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Topic: SACD .dsf file conversion plug-ins (Read 350 times) previous topic - next topic
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SACD .dsf file conversion plug-ins

Hello,

I have a number of already-converted .dsf files that I want to convert to .flac and/or .wav files.  I see that Foobar2000  (for Windows 10) is likely the tool I want to use.  What I'm not sure about is which SACD plug-in for Foobar2000 I need to facilitate the .dsf to .flac or .wav conversions.

Any suggestions/recommendations are appreciated, and thank you for my "newbie" question.

Dave

Re: SACD .dsf file conversion plug-ins

Reply #1
Not answering your question, but if you just want to tag them and play them with fb2k, then WavPack can store the audio losslessly.
* You cannot use Windows "Exclusive mode" on a sound device that does not support DSD though.
* If so, you must use wavpack.exe to convert - not foobar2000. The easiest is to drag and drop onto wavpack.exe, but better is to use command-line wavpack -h -v -m infile.dsf (that gives higher compression, writes audio MD5, and verifies afterwards, always a good practice).

If you want to convert to .flac or .wav or .aiff, then the conversion will not be completely lossless, but for all practical purposes so, because fb2k will by default select a stupidly high sample rate. My attitude is that if you don't convert losslessly, then you may as well get the file size down: keep the dsf of .wv for archive, and ask yourself what do you need for portable use.

High Voltage socket-nose-avatar

Re: SACD .dsf file conversion plug-ins

Reply #2
Thanks for your reply.

My standard playback is "portable".  The .wav files will be put on a high-capacity USB stick to plug into the port on my truck, or the port of my Sony Blu-ray USB port to play through my main stereo system.  Both have limited file support (e.g. not .flac) and I'd like to avoid the compression of .mp3

Re: SACD .dsf file conversion plug-ins

Reply #3
For mobile use, I'd go mp3 without worrying - as long as the device supports gapless playback etc - and keep a hard drive archive with sane lossless formats. (You need a backup anyway!)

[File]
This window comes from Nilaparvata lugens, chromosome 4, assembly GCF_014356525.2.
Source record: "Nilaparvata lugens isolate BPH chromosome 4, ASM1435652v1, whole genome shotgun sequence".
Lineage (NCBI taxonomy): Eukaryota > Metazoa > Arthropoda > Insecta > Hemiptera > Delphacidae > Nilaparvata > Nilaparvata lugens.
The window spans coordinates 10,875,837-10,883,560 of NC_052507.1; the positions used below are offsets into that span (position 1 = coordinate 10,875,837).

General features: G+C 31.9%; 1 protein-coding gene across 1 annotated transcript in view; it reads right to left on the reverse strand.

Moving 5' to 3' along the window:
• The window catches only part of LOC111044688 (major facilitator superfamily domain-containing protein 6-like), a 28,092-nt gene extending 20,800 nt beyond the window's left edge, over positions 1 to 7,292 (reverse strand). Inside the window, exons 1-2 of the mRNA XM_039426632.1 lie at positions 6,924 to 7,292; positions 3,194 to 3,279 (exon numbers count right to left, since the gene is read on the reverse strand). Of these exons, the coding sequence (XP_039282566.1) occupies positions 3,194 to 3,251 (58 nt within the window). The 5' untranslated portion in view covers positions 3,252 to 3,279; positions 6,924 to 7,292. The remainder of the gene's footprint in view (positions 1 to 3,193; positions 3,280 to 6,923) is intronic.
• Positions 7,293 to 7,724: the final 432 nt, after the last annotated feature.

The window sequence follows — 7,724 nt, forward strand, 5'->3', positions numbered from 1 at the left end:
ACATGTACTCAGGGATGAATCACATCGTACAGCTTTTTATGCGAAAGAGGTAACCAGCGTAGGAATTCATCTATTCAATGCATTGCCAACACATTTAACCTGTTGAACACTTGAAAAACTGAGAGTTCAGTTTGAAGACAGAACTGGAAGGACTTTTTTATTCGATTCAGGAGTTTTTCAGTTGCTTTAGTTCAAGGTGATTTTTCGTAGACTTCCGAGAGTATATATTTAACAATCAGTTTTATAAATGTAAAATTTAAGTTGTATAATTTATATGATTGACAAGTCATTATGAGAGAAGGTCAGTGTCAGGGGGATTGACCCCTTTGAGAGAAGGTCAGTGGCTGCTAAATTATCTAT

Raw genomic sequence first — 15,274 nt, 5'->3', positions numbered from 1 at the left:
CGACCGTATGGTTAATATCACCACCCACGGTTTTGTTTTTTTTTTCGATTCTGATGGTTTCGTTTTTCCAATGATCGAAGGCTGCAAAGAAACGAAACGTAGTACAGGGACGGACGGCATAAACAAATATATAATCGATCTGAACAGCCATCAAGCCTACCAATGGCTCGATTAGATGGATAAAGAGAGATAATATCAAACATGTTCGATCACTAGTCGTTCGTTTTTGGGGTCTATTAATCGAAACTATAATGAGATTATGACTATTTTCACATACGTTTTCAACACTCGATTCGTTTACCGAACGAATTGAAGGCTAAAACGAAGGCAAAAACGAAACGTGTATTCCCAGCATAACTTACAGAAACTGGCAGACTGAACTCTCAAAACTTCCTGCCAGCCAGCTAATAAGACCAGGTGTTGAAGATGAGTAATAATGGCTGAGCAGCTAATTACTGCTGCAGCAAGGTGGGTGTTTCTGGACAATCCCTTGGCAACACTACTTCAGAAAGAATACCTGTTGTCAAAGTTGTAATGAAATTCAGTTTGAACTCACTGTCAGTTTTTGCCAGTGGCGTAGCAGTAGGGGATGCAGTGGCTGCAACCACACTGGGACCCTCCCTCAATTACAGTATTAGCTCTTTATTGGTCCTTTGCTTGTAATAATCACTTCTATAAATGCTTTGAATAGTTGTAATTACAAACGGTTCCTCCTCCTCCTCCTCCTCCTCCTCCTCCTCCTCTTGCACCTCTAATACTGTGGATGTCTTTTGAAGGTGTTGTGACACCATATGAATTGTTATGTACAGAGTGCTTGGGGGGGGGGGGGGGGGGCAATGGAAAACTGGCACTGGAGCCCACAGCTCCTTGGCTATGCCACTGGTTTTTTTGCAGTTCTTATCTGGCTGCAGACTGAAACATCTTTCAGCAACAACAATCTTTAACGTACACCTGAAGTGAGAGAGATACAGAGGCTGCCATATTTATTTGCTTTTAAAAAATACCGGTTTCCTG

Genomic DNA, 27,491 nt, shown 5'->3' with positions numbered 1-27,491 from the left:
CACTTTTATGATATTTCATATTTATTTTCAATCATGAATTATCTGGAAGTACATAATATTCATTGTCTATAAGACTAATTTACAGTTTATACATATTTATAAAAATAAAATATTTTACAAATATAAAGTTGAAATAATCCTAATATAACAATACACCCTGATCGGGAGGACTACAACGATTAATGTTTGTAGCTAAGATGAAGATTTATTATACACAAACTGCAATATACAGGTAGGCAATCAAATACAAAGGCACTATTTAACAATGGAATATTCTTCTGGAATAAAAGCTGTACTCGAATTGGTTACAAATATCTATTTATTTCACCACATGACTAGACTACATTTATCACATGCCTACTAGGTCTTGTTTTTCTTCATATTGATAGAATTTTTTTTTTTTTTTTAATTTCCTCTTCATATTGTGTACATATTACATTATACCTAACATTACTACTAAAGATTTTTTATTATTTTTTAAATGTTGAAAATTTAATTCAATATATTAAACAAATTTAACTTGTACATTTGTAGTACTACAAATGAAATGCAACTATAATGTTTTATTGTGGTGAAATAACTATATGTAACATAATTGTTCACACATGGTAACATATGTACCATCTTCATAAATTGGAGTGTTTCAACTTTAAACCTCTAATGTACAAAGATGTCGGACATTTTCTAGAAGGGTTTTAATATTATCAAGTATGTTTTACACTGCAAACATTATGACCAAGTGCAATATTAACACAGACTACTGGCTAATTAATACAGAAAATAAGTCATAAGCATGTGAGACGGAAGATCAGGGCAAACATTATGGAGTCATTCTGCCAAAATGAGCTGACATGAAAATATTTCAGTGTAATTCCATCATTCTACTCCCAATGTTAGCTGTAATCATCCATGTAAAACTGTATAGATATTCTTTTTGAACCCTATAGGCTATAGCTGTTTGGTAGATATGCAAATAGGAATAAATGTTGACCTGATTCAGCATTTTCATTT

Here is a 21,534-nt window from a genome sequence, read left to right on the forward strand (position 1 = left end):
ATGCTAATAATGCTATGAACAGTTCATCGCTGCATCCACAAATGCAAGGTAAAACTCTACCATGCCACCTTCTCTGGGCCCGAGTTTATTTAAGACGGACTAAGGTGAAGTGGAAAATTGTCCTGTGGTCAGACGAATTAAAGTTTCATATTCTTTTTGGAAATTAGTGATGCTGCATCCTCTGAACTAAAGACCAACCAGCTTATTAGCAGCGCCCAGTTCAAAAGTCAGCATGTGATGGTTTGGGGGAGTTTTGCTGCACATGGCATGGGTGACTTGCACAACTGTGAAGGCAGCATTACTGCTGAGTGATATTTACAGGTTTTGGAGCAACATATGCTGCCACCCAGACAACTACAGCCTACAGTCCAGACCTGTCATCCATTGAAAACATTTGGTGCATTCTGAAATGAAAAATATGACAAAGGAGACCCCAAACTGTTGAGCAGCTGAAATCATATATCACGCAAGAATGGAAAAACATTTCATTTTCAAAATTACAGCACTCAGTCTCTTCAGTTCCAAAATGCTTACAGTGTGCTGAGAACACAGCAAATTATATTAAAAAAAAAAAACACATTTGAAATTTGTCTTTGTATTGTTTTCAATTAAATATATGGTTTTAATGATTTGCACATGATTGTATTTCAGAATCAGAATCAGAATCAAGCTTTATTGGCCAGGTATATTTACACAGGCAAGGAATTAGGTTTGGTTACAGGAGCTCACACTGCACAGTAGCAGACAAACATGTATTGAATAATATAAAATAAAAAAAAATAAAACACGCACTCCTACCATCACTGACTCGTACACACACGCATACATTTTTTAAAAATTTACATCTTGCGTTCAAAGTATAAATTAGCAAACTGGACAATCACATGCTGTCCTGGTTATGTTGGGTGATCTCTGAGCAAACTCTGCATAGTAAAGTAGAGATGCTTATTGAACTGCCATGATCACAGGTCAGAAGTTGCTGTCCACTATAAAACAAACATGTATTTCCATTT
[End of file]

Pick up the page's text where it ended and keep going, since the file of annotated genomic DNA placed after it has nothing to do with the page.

High Voltage socket-nose-avatar

Re: SACD .dsf file conversion plug-ins

Reply #4
To answer question, I guess foo_input_sacd is the one...

Re: SACD .dsf file conversion plug-ins

Reply #5
Just tested and foobar2000 supports DSF 5.1 conversion to multi-channel WAV, FLAC, AAC and OGG.  I could not find a multi-channel encoder for MP3; Fraunhofer once had one in development, but it's no longer on their site.  I didn't test 7.1 as I have no such files.

After resampling to 44100, I also managed to encode the 5.1 WAV to AC3, if that is useful. Here's the test file:
https://ufile.io/u3uec0xg (Good for 30 days.)

Re: SACD .dsf file conversion plug-ins

Reply #6
Thanks for all of your inputs.  I downloaded and installed FB2k on my Windows 10 computer and installed the SACD add-ins.  After some minimal learning curve, I was able to successfully convert all of my stereo & multichannel DSF files to WAV.  While I haven't checked out the results in detail, the "multichannel" WAV files are significantly larger than the equivalent stereo WAV files, which are significantly larger than the equivalent WAV files of the equivalent MFSL standard CD.

One thing I did note was that FB2k kept telling me that the conversion process was not "lossless", and I did notice a somewhat smaller file size for a converted WAV file than its source DSF file.  I'm guessing that I am not personally going to notice any difference in audio quality.

 

Re: SACD .dsf file conversion plug-ins

Reply #7
the "multichannel" WAV files are significantly larger than the equivalent stereo WAV files
Yes, more channels take more bits to encode.

which are significantly larger than the equivalent WAV files of the equivalent MFSL standard CD.
Because DSD streams are not PCM (they are encoded according to different principles - DSD are more like how a "dimmer" on a light quickly switches on and off yet produces an intermediate brightness level). So in order to capture as much as possible, that sample rate, the files become enormous.

The CD could also be of a different mastering.[/quote]



One thing I did note was that FB2k kept telling me that the conversion process was not "lossless", and I did notice a somewhat smaller file size for a converted WAV file than its source DSF file. 
That is strange - the WAV would normally be much larger. (Are you comparing the multichannel?)

But the conversion is not lossless because the files are originally encoded according to totally different principles. DSD streams in DSF files are one bit but extremely high sample rate (again, like a dimmer) - PCM streams in WAV (or AIFF or FLAC) are a number of bits and sampled at an octave over the highest note.

I'm guessing that I am not personally going to notice any difference in audio quality.
You won't. fb2k converts at 32-bit accuracy, and you wouldn't have noticed any difference at half of that. And that is only in the bit depth - also it converts octaves above the audible range.
For two channels you wouldn't notice at the file size of the CD either - SACD was a nonsense format for stereo.

You can find some recordings in various formats at http://www.2l.no/hires/ . To give you an idea of sizes, consider "Finzi: Come Away, Death", stereo only
* 11 megabytes for CD format, FLAC.
* 37 for CD format, WAV
* 55 for 96/24, FLAC
* 69 for DSD packed in WavPack
* 110 for DSD as .dsf - that is ten times as much as the CD format FLAC.
* 442 for DSD converted to WAV.

You won't hear any difference between the 11 megabytes file and one that is forty times the size.
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